Why Does China Wish to Undervalue the Yuan? China’s engine of growth is exports. The lower the value of the Yuan, the better it is for China’s exporters. Basically, if 1 Dollar buys 7 Yuans, and a exporter sells a Chinese Shirt for 10 dollars – he pockets 70 yuans. But if one Dollar was worth only 5 Yuans, the exporter would only be able to pocket 50 yuans. Buying Dollars to Keep the Dollar Price High China has been interested in keeping the Yuan (Chinese Currency) undervalued relative to the US Dollar, and the easiest way (if you can afford it) to keep the Dollar price high, and the Yuan low is to buy dollars from the open market. A country like China, which runs a huge Trade Surplus can afford to buy dollars in the open market to keep the demand for dollars high, and push the dollar price upwards relative to the Yuan. This keeps the Yuan undervalued.
How does China hold down the value of its yuan (
Investors holding a lot of Treasury Bills or U.S.-dollar-denominated bonds. Mortgage providers like Countrywide Financial (CFC), Wells Fargo (WFC), and Federal National Mortgage Association (FNM) would face higher rates, which would decrease their business volume Mass-market retailers Wal-Mart Stores and Target Stores Electronics producers such as Dell (DELL), Hewlett-Packard (HPQ), Motorola (MOT) and Nokia (NOK) who built factories in China and employed Chinese workers to manufacture their products for the U.S. market. U.S. manufacturers of capital equipment, such as Caterpillar (CAT) and Deere (DE),. Wholesale food exporters like Archer-Daniels-Midland Company (ADM), DANONE, and Chiquita Brands International (CQB), Western commodity manufacturers, such as steel companies like Nucor (NUE), Arcelor Mittal (MT), and Wheeling-Pittsburgh (WPSC), who face less competition due to higher Chinese prices. Chinese airlines, such as China Eastern Airlines (CEA) and China Southern Airlines Company (ZNH), who now pay less in Yuan for airplanes and aviation fuels. One of these lists is titled “Who might be Hurt by a Yuan Appreciation” Another is titled “Companies Which Would Benefit from a Yuan Appreciation” Which is which? “Who might be Hurt by a Yuan Appreciation” “Companies Which Would Benefit from a Yuan Appreciation”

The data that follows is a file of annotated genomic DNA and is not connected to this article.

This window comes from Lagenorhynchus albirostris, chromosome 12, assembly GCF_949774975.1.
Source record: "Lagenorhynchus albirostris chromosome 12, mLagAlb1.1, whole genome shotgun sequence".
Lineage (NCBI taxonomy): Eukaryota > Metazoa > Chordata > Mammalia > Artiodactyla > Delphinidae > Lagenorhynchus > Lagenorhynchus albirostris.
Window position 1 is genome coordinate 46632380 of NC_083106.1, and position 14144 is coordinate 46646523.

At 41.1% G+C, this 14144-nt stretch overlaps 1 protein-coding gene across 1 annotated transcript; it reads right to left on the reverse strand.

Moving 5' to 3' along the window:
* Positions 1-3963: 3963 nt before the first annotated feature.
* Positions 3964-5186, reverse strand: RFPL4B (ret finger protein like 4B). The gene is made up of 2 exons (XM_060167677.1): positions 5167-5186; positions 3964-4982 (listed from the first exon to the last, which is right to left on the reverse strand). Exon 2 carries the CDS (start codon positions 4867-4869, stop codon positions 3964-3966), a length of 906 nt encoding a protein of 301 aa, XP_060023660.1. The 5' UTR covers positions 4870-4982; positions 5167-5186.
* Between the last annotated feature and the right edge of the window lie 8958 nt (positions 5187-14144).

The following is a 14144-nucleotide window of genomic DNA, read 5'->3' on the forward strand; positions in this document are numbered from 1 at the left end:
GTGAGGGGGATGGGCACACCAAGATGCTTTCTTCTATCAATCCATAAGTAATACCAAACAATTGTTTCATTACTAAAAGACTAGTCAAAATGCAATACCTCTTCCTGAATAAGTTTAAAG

FRQ: Explain the two Pillar’s of Deng’s Reform and Opening: Pillar ONE: De_____ (explain what you mean by that and give policy examples) Pillar TWO: Open to (explain what you mean by that and give policy examples) Identify 3 Political, 3 Economic and 3 Social results of the market reform Deng started http://news.bbc.co.uk/2/hi/business/8465901.stm
http://www.china.org.cn/china/Off_ the_Wire/2013- 03/14/content_28244864.htm Candidate for China's new premier finalized Xinhua, March 14, 2013 Slide show to go along with articl e on consumers http://online.wsj.com/article/SB10001424052702303 360504577408493723814210.html?mod=ITP_revie w_0#slide/eos http://online.wsj.com/article/SB10001424052702303 360504577408493723814210.html?mod=ITP_revie w_0#slide/eos
14 NOVEMBER 2012 China, which way Attribution: Paresh Nath, The Khaleej Times, UAE In pictures: http://www.cnn.com/2012/11/14/world/asia/china- leadership-transitionhttp://www.cnn.com/2012/11/14/world/asia/china- leadership-transition